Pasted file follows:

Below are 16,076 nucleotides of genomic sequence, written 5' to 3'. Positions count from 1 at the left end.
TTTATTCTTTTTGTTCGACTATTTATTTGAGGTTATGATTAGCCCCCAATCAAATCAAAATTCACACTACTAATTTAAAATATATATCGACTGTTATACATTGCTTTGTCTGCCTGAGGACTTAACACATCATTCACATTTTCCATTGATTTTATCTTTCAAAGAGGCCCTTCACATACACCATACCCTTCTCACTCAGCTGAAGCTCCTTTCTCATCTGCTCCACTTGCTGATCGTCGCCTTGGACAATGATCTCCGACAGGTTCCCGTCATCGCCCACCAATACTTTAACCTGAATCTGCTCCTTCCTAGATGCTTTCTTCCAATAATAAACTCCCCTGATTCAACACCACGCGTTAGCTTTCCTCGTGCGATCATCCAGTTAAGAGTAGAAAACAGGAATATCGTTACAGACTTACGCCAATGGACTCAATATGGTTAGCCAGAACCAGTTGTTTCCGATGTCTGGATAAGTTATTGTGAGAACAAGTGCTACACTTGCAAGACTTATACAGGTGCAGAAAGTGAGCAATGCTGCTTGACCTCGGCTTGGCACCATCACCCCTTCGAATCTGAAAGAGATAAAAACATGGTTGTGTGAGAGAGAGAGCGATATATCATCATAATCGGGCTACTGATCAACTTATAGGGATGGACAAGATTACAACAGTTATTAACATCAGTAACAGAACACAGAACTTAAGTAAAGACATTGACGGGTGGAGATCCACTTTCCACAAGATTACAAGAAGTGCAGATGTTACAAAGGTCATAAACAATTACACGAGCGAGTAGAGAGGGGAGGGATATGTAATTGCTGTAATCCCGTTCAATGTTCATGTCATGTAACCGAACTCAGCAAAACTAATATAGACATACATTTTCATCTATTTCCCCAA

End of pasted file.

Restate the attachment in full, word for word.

Below are 16,076 nucleotides of genomic sequence, written 5' to 3'. Positions count from 1 at the left end.
TTTATTCTTTTTGTTCGACTATTTATTTGAGGTTATGATTAGCCCCCAATCAAATCAAAATTCACACTACTAATTTAAAATATATATCGACTGTTATACATTGCTTTGTCTGCCTGAGGACTTAACACATCATTCACATTTTCCATTGATTTTATCTTTCAAAGAGGCCCTTCACATACACCATACCCTTCTCACTCAGCTGAAGCTCCTTTCTCATCTGCTCCACTTGCTGATCGTCGCCTTGGACAATGATCTCCGACAGGTTCCCGTCATCGCCCACCAATACTTTAACCTGAATCTGCTCCTTCCTAGATGCTTTCTTCCAATAATAAACTCCCCTGATTCAACACCACGCGTTAGCTTTCCTCGTGCGATCATCCAGTTAAGAGTAGAAAACAGGAATATCGTTACAGACTTACGCCAATGGACTCAATATGGTTAGCCAGAACCAGTTGTTTCCGATGTCTGGATAAGTTATTGTGAGAACAAGTGCTACACTTGCAAGACTTATACAGGTGCAGAAAGTGAGCAATGCTGCTTGACCTCGGCTTGGCACCATCACCCCTTCGAATCTGAAAGAGATAAAAACATGGTTGTGTGAGAGAGAGAGCGATATATCATCATAATCGGGCTACTGATCAACTTATAGGGATGGACAAGATTACAACAGTTATTAACATCAGTAACAGAACACAGAACTTAAGTAAAGACATTGACGGGTGGAGATCCACTTTCCACAAGATTACAAGAAGTGCAGATGTTACAAAGGTCATAAACAATTACACGAGCGAGTAGAGAGGGGAGGGATATGTAATTGCTGTAATCCCGTTCAATGTTCATGTCATGTAACCGAACTCAGCAAAACTAATATAGACATACATTTTCATCTATTTCCCCAA